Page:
SeaWorld Entertainment Inc (NYSE:SEAS)’s issues could be structural rather than fleeting, according to analysts at Goldman Sachs. As a result, they cut their price target for the company’s stock from $34 to $20 per share, although they maintained their Neutral rating.
Downside risk to SeaWorld
In a report date dated Aug. 14, 2014, analysts Afua Ahwoi, Steven Kent and Lara Fourman said even though SeaWorld’s share price dropped significantly this week after the company’s disappointing second quarter result, they see downside risk to SeaWorld. The analysts said a decline in the multiple could pull shares lower and that management’s turnaround strategy is currently less than obvious.
This hedge fund is so optimistic about COVID-19 that they’re short Clorox [In-Depth]
A lot has happened since the coronavirus pandemic began, but aside from the temporary selloff in March, the stock market has continued to hum along as if nothing has been happening. There's no denying that the financial markets have been changed by the pandemic, and investors should be thinking differently when it comes to investing Read More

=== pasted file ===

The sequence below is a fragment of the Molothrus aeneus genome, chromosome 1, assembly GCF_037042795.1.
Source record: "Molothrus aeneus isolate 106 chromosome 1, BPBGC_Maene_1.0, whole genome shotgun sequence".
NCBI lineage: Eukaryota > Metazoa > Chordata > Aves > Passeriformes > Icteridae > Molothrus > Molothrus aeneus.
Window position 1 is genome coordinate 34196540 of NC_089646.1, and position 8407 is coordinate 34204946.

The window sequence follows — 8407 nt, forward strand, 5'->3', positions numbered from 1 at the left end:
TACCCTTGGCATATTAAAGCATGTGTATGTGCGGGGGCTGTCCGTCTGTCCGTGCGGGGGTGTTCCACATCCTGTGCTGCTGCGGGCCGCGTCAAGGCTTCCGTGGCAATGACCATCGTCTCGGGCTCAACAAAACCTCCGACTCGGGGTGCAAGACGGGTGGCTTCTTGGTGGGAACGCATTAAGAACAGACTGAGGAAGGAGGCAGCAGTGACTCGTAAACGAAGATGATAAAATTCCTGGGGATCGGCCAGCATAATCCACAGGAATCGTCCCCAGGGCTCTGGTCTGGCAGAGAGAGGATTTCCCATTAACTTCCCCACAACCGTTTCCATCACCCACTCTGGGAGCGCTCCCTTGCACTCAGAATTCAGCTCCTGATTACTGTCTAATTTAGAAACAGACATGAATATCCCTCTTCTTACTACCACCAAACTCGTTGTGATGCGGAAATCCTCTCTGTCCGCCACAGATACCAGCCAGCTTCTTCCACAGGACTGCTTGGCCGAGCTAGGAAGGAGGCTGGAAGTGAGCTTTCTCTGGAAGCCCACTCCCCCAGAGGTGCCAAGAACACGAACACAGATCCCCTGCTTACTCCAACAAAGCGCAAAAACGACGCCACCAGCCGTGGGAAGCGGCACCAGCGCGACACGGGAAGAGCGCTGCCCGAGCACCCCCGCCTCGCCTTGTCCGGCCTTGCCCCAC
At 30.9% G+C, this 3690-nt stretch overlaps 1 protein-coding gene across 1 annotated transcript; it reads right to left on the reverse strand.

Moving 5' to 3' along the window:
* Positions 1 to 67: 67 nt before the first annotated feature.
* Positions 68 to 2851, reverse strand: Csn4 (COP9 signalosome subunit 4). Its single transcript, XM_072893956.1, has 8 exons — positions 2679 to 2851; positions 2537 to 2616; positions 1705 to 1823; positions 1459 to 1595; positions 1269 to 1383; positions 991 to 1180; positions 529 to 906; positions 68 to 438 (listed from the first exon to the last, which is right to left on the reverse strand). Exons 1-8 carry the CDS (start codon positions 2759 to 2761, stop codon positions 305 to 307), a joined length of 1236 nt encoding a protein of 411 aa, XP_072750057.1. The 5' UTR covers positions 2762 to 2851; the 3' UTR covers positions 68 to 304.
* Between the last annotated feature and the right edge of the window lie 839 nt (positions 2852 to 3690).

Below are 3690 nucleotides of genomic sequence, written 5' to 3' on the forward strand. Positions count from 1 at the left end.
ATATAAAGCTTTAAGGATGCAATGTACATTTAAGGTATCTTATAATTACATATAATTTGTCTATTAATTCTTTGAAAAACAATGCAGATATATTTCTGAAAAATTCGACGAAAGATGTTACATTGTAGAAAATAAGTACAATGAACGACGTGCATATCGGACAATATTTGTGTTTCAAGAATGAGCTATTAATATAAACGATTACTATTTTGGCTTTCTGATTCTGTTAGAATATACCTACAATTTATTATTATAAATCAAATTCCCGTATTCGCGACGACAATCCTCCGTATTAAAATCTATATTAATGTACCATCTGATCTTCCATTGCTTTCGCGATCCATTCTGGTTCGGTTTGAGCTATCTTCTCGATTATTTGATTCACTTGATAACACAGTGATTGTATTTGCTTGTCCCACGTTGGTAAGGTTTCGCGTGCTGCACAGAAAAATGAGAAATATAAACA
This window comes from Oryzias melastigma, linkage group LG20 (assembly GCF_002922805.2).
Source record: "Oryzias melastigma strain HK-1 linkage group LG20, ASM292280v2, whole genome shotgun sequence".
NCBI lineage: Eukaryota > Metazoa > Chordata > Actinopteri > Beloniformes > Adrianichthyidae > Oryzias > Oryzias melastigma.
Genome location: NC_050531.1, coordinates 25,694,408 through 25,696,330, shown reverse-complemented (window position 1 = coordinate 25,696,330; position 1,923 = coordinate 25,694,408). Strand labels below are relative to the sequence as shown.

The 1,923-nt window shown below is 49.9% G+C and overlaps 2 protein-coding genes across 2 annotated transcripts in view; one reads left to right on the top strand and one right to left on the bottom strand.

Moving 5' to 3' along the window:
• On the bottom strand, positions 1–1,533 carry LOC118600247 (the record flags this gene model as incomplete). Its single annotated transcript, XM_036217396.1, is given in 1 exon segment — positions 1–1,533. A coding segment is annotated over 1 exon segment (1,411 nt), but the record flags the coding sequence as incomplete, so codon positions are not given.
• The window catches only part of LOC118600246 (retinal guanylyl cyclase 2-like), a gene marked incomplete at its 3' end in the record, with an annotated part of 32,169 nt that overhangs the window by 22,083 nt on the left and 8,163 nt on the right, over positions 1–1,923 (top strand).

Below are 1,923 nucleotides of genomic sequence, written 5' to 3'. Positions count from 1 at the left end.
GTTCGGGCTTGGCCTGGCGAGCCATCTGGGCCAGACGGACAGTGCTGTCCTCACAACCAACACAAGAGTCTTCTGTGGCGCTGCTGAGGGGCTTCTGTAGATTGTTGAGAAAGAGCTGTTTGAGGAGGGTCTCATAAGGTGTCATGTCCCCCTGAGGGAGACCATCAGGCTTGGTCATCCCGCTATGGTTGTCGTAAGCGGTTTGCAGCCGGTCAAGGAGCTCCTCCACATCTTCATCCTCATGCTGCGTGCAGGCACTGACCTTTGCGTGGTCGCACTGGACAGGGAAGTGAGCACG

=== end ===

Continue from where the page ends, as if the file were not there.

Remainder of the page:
They also said that SeaWorld Entertainment currently seems to be dealing with issues that are company-specific and may be more about structure rather than being just temporary issues. They say the company faces pressure from competition in its core markets. The Goldman Sachs team conducted research in June and found that SeaWorld has been consistently losing market share in Orlando since the opening of Universal’s Harry Potter about four years ago.
They also believe SeaWorld’s business model looks more challenged because the company is raising its capital expenditures budget. In addition, they note that the company has continued to receive bad publicity because of how it treats and uses sea animals in its shows.
The Goldman Sachs analysts added that they’re unsure exactly what SeaWorld Entertainment’s management has planned to turn around the company. Management projects a 6% to 7% decline in revenues this year and has not been clear about how they will get to revenue growth next year. The analysts note that SeaWorld has begun a new program to cut costs but say that management think it’s too early to offer much detail to investors.
They also believe the company’s free cash flow is “less compelling.” Because of lower earnings and higher capital expenditures, they say their 2015 and 2016 estimated free cash flow drops by about 40%. The analysts cut SeaWorld’s multiple from 9.1 times to 8.5 times because of concerns about the company’s continuing problems.